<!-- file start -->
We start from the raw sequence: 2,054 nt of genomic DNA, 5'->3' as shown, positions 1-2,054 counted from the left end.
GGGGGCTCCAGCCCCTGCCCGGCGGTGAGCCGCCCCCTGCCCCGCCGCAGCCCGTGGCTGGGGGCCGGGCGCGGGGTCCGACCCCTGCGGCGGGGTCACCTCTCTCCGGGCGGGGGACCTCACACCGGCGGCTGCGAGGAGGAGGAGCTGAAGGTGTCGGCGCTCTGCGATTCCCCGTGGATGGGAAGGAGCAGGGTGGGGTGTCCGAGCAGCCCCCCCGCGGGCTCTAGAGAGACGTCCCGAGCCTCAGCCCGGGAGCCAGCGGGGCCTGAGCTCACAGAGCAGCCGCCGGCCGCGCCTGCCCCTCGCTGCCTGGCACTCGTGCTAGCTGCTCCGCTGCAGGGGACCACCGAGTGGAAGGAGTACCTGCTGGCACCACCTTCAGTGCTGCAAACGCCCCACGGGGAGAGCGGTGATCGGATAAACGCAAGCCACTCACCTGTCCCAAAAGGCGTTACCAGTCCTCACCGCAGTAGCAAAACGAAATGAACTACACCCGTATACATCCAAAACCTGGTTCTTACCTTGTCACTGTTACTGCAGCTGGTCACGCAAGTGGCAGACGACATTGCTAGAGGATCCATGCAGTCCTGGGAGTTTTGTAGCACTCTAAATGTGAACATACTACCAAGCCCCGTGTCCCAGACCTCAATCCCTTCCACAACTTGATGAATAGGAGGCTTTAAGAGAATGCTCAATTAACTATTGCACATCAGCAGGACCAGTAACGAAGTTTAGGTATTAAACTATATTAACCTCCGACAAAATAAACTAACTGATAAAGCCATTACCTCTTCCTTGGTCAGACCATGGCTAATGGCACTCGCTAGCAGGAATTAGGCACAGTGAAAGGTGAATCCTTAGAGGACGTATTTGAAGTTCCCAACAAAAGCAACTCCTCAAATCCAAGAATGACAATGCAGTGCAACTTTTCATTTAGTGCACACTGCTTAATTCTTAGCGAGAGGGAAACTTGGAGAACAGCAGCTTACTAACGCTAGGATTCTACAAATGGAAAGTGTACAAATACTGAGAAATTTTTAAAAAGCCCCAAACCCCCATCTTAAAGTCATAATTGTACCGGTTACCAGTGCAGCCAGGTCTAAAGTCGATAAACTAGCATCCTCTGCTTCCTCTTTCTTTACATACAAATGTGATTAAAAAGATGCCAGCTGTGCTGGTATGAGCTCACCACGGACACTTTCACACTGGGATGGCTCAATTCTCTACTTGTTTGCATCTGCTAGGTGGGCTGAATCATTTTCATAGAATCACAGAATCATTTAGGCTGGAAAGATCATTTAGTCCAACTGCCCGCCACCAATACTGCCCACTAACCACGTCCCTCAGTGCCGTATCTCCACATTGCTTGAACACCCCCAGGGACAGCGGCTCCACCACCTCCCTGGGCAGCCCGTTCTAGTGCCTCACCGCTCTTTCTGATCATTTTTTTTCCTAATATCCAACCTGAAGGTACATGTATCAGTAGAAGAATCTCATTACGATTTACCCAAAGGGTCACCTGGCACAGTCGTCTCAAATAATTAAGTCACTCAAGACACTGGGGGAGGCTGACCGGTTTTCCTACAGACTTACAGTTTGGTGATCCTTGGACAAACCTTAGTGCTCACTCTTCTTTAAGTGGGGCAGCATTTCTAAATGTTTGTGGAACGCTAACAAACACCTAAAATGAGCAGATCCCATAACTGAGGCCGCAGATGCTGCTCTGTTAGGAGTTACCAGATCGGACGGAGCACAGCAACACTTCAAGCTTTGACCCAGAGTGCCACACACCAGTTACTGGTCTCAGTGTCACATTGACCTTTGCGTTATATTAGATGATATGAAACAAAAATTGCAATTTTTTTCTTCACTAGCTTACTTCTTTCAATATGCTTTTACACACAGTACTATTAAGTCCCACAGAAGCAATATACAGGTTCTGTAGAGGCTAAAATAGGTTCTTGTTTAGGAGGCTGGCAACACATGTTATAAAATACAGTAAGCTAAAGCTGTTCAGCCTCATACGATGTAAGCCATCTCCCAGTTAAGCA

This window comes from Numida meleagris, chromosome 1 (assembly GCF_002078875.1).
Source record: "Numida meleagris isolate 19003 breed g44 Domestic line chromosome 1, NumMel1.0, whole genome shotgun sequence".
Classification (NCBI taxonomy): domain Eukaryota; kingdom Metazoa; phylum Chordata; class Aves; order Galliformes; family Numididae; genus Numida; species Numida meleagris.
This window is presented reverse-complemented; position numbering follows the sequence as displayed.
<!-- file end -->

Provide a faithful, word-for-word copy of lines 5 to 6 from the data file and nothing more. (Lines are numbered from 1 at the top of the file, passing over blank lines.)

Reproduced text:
Classification (NCBI taxonomy): domain Eukaryota; kingdom Metazoa; phylum Chordata; class Aves; order Galliformes; family Numididae; genus Numida; species Numida meleagris.
This window is presented reverse-complemented; position numbering follows the sequence as displayed.